Wildcat News


Purpose of Wildcat News:

This will be a weekly newsletter that will include upcoming events and news for the week, as well as instructional highlights.

Mission Focus Of The Week: A Pep Talk to Power You Through the End of Quarter 1

Wheatley's Mission:

By working together, we will develop student ownership that will lead to successful and competitive college graduates. We will provide a safe learning environment and tools for academic success by fostering a community of academic excellence.

What will you do or change this week to ensure you are working towards achieving the Wheatley mission? How are you making the world more awesome?

Kid President's Pep Talk to Teachers and Students!


Attendance Awareness

Students "On The Floor" This Week:

Semaf 6 day at 72%

Da'Shon 7 day at 76%

Anthony B. 8 days at 72%

Ro Bi Na 6 days at 79%

Elijana 3 days at 78%

Rita 3 days at 78%

Ghenai 6 days at 60.36%

Anthony M. Late or absent 13 days

Tylan Late or absent 9 days

Jayden M 6 days at 80%

Jewells Absent 5 days, tardy twice since

Jesse O. 68%, missed 9 days

Mario P. 66%, tardy or absent 11 days

Alondra R. Missed 6 days

Jaheime 63%

Eduar 80%

Jama Salat

Ashley S Late on 9.16 and hasn’t missed since; 78%

Arlet 50%; missed 18 days

Isabel 80%

Zhakia Tardy frequently; 75%

TLAC Strategy of the Week: Right is Right (Technique #2)

What is it?

"Right is right" basically means that when a teacher asks a question, they hold out for a complete answer, or one that would be acceptable on a test. In other words, you ask the class "What is a peninsula?" and a child responds "It's where the water indents into the land." If you respond, "Right, but it's kind of the other way around. It's the land indenting into the water," you have inadvertently reinforced the wrong answer. A better way would be to say, "No, that's a bay. You are right that it is a geographical formation. Can anyone else describe a peninsula?"

Four Characteristics of "Right is Right"

Hold Out for All the Way: Good teachers reward for effort, but don't confuse effort for mastery. So, if a number needs a negative sign, you don't say, "Right, John, but you need to be sure there is a negative sign." No, it's not right. You say "John, you seem to have done the math right but you have the answer wrong. Let's look--is this greater than zero, or less than zero? Less? Right! What do you need to make the answer correct. That's right, a negative sign."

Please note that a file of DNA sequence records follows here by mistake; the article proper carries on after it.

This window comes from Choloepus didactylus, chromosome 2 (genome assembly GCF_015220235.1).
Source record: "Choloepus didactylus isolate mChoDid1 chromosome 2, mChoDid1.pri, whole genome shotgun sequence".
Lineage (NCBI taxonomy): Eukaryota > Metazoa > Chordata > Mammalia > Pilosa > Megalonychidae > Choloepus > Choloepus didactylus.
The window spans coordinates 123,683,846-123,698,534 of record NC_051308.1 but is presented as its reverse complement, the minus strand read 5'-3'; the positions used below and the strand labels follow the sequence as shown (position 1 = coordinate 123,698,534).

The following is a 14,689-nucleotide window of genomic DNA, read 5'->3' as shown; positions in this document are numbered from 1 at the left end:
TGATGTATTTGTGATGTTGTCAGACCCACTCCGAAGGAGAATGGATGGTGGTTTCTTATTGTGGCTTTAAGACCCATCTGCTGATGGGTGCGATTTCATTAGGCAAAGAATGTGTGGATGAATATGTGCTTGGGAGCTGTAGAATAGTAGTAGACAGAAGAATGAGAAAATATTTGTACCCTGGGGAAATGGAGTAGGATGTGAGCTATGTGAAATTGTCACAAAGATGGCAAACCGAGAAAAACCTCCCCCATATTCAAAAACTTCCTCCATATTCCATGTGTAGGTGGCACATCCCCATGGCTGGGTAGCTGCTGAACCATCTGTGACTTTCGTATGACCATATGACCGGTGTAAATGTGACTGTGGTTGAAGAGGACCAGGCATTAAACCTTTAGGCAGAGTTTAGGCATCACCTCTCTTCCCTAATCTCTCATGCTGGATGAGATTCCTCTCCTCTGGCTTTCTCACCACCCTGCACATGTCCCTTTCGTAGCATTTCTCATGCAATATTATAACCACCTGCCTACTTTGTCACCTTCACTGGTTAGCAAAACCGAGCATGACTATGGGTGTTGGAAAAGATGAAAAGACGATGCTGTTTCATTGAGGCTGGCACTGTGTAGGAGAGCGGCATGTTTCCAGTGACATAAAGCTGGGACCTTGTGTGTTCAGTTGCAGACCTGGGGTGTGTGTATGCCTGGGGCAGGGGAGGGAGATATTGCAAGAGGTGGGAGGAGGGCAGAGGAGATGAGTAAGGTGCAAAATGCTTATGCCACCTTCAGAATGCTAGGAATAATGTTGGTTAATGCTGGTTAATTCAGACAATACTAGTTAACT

Answer the Question: Sometimes students know they can get you off the subject by introducing something that is true, but doesn't actually answer the question. Say, you ask a question about setting and the student, who isn't quite sure what the setting is, answers "That reminds me of something that happened in our neighborhood." By relating it to the story, the student gets off the hook. A great teacher would respond, "That's really interesting, Juan, but I need you to tell me the setting of the story. What is setting? The place where it happens. So, where did the story happen."

Right Answer, Right Time: Some students who want to show that they already know how to solve a math problem, may come up with a solution while you're still asking for one of the steps. Back them up and have them just name the step you wanted. Teaching is not about the right answer. Teaching is about getting to the right answer.

Use Technical Vocabulary: The answer for an addition problem is a sum. Be sure your student know that. Ask "What is the sum?" and encourage students to say "The sum is 14."

PD in 3 minutes or less:

Teach Like a Champion 3 Right is Right Mr Armstrong
Teach Like a Champion Technique 2 - Right is Right



Mr. Tito and Coach Hodgson : for winning employee of the month for August and September

Mr. Stegall: for all his flexibility as we work to complete NWEA testing in his lab

Ms. Niner and Ms. Quigley: for being co-emcees at the assembly

All Staff - Who volunteer their time to assist in the lunch room and during their plan time to build relationships and/or in order to ensure a smooth environment for all students